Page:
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Hifn was a semiconductor manufacturer founded in 1996 as a corporate spin-off from Stac Electronics. Its name was originally styled as Hi/fn, and located in Carlsbad, California.[1] The company was later headquartered in Los Gatos, California, and had offices in North America, Europe and Asia. It designed and sold security processors.[2]

Hifn held the patents for the Lempel–Ziv–Stac and Microsoft Point-to-Point Compression compression algorithms.[1] Following the initial public offering in December 1998, the company's stock was traded on the NASDAQ under the symbol HIFN.[3] Hifn was the first company to offer a processor with integrated encryption and compression in 1998, and followed this in 1999 with the fastest security processor for VPNs.

In 2000, Hifn announced an Intelligent Packet Processor - a security co-processor capable of not just performing raw algorithm processing, but of modifying the complete packet, allowing their processors to transform an IP packet into an IPSec packet in a single pass in the security processor with only the policy and IPSec stack being required on the host CPU. They announced a security processor featuring the Advanced Encryption Standard (AES) algorithm in 2001.

In 2004 they followed on from their packet processor with an IPSec protocol processor capable of performing IPSec and Internet Key Exchange processing with no CPU intervention. They also adapted this processor for the storage area network market, for applications such as iSCSI. A secondary offering was priced on April 12, 2004.[4]

Hifn also offered security processors for secure VoIP and WiMax applications, and marketed then for "application-aware" flow classifiers and search engines.

In earlier 2004, Hifn acquired part of IBM Network Processor assets in addition to PowerNP's intellectual property license. Since then Hifn became the sole vendor of PowerNP (IBM code: Rainier) to some telecom/datacom equipment manufacturers.[which?]

On April 3, 2009, Exar Corporation (a semiconductor manufacturer) closed the acquisition of hi/fn, inc. The transaction included stock and about $67 million in cash.[5][6][7]

Exar was founded in 1971 in San Jose, California. It was majority owned by Rohm of Japan. Starting in 1984, Rohn reduced its holdings, through January 1994.[8] In March 1995 it acquired Startech Semiconductor, and raised under $9 million in its initial public offering.[9] Roubik Gregorian became chief executive in February 2005.[10] In April 2005 Exar bought optical networking assets of Infineon Technologies.[11] In February 2007 Gregorian resigned.[12] In August 2007, it acquired Spiex. By April 2008, the fourth chief executive was announced in 15 months, Pedro "Pete" Rodriguez.[13]

On March 22, 2013, Exar acquired the assets of Altior in Eatontown, New Jersey. On July 5, 2013, it acquired Stretch, Inc. On June 3, 2014, it acquired most of Integrated Memory Logic Limited. As of March 2016 it had 269 employees.[14]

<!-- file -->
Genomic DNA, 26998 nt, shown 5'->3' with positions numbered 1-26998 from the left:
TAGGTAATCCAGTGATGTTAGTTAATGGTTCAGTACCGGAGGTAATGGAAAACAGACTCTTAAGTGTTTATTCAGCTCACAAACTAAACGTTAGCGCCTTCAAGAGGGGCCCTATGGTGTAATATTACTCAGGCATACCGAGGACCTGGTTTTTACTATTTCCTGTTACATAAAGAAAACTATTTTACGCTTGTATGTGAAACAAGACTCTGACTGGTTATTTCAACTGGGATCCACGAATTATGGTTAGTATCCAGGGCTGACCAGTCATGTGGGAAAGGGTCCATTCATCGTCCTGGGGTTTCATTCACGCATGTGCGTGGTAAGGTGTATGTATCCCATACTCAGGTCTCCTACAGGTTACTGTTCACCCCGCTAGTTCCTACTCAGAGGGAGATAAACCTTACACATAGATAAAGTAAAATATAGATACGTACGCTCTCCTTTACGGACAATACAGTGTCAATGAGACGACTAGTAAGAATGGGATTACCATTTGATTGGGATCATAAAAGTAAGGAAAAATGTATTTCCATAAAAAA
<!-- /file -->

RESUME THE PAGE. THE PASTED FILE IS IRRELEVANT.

1. ^ a b "company background". Original web site. Archived from the original on April 9, 1997. Retrieved September 2, 2016. 
  2. ^ "About Hifn". 2009 web site. Archived from the original on March 15, 2009. Retrieved September 2, 2016. 
  3. ^ "Form 10: General Form for the Registration of Securities". United States Securities and Exchange Commission. December 10, 1998. Retrieved September 2, 2016. 
  4. ^ "HI/FN INC (HIFN) SPO". NASDAQ. Retrieved June 24, 2013. 
  5. ^ "Exar Corporation Closes Hifn Acquisition" (Press release). April 3, 2009. Retrieved September 2, 2016. 
  6. ^ "Form 8K: Changes in Control of Registrant". United States Securities and Exchange Commission. April 3, 2009. Retrieved September 2, 2016. 
  7. ^ "Exar Corporation Announces Completion of Exchange". April 3, 2009. Archived from the original on September 30, 2011. Retrieved September 2, 2016. 
  8. ^ "Form 10-K: Annual Report for the Fiscal Year Ending March 31, 1995". United States Securities and Exchange Commission. March 31, 1995. Retrieved September 2, 2016. 
  9. ^ "Form S-3: Registration Statement". United States Securities and Exchange Commission. May 3, 1995. Retrieved September 2, 2016. 
  10. ^ "Exar Corporation Announces the Appointment of Roubik Gregorian as CEO and President" (Press release). February 16, 2005. 
  11. ^ "Exar buys Infineon's optical networking assets". Silicon Valley Business Journal. April 7, 2005. Retrieved September 2, 2016. 
  12. ^ "Exar's CEO resigns, company will pay interim head $35,000 monthly". Silicon Valley Business Journal. February 23, 2007. Retrieved September 2, 2016. 
  13. ^ "Exar names fourth CEO in 15 months". San Jose Mercury News. April 23, 2008. Retrieved September 2, 2016. 
  14. ^ "Form 10K: Annual Report for the fiscal year ended March 27, 2016". United States Securities and Exchange Commission. May 25, 2016. Retrieved September 2, 2016.